Saturday, January 17, 2009

On Being Misled about Kanell's DARKNESS UNDER THE WATER

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[Update: January 18, 9:45 AM, CST---A special welcome to readers from other nations, coming here from the livejournal community, where critical discussion of Kanell and her book is taking off.]

I regularly listen to Mark Kermode's film reviews on BBC. Recently he talked about promotional materials for Slum Dog Millionaire. He warned listeners that the promotional material did not accurately present the content of the film itself.

It reminded me of Beth Kanell's Darkness Under the Water. From the author and through promotional materials and reviews, we are told it is about the Vermont Eugenics Project.

Kanell publishes a blog called "Stories That Matter". In the blog's description, she says:

For her 2008 novel The Darkness Under the Water she wove together family stories of New England, the experiences of neighbors who knew what life was like here during the Vermont Eugenics Project, and a LOT of historical research.

And on May 6th, Kanell wrote:

Next week I'll be at the Vermont Library Conference in South Burlington, reading on May 13 and 14 in the author's cove, letting Molly Ballou tell you how it felt for her to be sixteen years old, living in a small Vermont village in 1930, when her Abenaki heritage -- which her parents had carefully turned into "being French Canadian," but which her grandmother still honors -- well, to make a long story short, Molly discovered that being Abenaki could mean being threatened by the Governor and Legislature of Vermont, and especially by the nurses being sent out into the communities to look for families who didn't match the ideal Vermont image.

The blurb on the publisher's website says

"This gripping, ultimately hopeful tale of an Abenaki-French Canadian girl in 1920s Vermont explores a dark history in New England history."

The reviewer at Kirkus says

"Kanell focuses on the Eugenics Project as it relates to the Ballou family, though she does make brief mention of this movement's overall impact in a note."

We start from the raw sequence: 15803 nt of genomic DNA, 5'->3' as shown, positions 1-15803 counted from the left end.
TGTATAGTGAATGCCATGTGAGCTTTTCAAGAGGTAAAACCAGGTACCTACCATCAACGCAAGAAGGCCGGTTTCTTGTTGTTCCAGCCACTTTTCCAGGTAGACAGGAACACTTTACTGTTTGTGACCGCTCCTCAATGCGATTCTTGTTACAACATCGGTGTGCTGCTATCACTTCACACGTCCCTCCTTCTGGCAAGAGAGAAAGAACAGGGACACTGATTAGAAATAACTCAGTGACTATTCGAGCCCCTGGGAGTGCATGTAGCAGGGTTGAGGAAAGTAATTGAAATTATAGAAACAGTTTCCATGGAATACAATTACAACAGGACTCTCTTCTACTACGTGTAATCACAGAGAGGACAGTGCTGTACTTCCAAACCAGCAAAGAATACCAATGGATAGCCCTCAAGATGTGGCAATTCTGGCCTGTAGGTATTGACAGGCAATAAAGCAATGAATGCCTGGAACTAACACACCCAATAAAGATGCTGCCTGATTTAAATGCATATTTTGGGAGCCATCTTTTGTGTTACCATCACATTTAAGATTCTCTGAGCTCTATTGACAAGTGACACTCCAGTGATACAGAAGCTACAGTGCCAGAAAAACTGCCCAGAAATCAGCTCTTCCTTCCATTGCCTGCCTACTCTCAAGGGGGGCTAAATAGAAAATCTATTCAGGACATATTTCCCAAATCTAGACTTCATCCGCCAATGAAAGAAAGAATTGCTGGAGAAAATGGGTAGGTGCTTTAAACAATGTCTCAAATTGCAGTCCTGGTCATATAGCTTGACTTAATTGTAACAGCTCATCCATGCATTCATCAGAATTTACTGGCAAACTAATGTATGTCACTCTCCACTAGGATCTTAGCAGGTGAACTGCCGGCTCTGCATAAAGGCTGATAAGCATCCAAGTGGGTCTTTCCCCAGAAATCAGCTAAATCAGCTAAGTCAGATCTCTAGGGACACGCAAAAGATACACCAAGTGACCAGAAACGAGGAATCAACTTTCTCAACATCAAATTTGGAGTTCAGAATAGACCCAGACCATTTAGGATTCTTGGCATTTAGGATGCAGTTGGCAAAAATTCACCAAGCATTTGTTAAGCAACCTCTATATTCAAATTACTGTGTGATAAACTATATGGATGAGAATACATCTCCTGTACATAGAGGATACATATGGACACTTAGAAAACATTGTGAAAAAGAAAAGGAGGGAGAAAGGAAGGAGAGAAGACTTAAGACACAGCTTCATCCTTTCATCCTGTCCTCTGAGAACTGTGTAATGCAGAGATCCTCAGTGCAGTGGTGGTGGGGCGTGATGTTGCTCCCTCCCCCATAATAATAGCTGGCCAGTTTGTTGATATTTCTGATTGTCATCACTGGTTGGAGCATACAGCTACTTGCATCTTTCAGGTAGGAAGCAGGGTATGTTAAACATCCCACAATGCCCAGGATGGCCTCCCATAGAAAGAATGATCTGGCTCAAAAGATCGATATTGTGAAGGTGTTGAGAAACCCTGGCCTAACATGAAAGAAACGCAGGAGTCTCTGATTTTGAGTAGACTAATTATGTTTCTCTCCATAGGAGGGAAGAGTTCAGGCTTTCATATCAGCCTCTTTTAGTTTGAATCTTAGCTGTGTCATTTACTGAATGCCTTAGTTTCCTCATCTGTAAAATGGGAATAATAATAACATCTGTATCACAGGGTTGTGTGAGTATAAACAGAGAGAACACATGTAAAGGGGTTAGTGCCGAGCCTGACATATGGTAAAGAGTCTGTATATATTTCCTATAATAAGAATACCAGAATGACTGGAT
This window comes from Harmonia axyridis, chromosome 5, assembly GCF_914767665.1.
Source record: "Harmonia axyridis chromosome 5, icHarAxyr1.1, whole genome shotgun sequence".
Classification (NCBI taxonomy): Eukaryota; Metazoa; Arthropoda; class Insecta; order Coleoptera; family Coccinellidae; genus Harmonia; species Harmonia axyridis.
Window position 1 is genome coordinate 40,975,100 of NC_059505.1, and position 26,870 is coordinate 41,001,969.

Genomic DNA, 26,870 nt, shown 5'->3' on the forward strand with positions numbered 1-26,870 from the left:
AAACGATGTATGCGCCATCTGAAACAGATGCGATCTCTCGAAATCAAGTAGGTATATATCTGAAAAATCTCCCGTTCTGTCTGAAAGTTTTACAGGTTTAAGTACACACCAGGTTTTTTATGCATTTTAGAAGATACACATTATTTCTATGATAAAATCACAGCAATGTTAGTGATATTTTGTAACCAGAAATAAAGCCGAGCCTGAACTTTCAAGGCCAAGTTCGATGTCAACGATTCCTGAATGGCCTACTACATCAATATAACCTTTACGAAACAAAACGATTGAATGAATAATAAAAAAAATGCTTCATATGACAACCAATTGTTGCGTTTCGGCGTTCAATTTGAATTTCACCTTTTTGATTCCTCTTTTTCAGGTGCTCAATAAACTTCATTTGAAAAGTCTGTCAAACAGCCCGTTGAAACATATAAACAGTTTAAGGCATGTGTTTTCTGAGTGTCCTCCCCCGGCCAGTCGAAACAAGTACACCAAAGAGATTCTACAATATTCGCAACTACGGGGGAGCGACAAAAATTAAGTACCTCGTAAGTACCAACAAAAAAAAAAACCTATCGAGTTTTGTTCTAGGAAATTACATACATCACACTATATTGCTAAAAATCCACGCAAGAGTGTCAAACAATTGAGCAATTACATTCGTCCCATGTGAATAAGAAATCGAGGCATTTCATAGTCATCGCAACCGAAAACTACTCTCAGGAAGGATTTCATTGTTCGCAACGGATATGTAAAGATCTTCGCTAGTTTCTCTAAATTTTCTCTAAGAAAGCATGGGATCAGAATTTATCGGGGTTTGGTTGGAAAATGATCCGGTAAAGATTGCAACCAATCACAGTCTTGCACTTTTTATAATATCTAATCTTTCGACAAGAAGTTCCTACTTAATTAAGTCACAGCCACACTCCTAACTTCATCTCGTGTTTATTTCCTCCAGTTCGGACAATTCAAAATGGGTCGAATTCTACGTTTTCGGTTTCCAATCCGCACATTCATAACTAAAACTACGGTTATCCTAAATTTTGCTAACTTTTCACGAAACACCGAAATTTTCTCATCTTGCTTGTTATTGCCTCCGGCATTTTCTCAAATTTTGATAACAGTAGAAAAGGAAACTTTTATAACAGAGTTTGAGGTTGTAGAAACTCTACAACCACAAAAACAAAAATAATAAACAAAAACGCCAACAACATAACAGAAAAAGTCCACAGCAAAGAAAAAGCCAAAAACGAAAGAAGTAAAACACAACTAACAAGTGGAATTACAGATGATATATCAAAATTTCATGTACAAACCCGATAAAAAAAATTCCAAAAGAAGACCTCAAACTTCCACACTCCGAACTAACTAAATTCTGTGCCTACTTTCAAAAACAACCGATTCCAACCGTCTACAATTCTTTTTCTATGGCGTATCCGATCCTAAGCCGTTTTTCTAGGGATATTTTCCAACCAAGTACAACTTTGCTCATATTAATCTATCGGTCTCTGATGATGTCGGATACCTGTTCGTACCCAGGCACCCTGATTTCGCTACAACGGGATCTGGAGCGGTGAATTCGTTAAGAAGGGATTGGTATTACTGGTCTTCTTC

's reviewer says

"Readers will be drawn into this historical story to learn about a time of discrimination against Native Americans that is not widely known."

And School Library Journal's reviewer notes that

"Although the true history of the Vermont Eugenics Project looms in the background, the story really centers around Molly's coming-of-age."

The Library of Congress information says the book's subjects include "Eugenics --Fiction" and "Abenaki Indians --Fiction." The summary says

"In 1930, sixteen-year-old Molly lives under the shadow of a governor who wants to sterilize people "unfit to be true Vermonters," such as her Abenaki family, while the loss of her family home, her mother's pregnancy, her first love, and other events transform her life."

The book is not about the Vermont Eugenics Project. It's a melodramatic mystery set in the past that uses the Vermont Eugenics Project to, as the author said on child-lit, "create a climate of fear" for her characters to live within.

Create a climate of fear?!

That's a gross violation of the Abenaki people, what they endured then, and what they continue to deal with in the present day. I wonder if the Abenaki family Kanell references knows that she used their stories to "create a climate of fear"? She used that family, and she used that history to create a melodramatic mystery that is being marketed as historical fiction. She used them and she used it for her own purposes.

If you haven't read it yet, don't bother. If you plan to read it, stop reading now, because I'm going to give you the highpoints of the "story" Kanell tells... It strikes me, as I recount it, as a fast-paced TV reality show with lots of drama.

The star of this drama is Molly, a teenager.

Easter Sunday, 1930 (April 20th).
Molly finds out her mother is four months pregnant. From her visiting uncles, she learns that " is dangerous now to be an Indian..." (p. 27)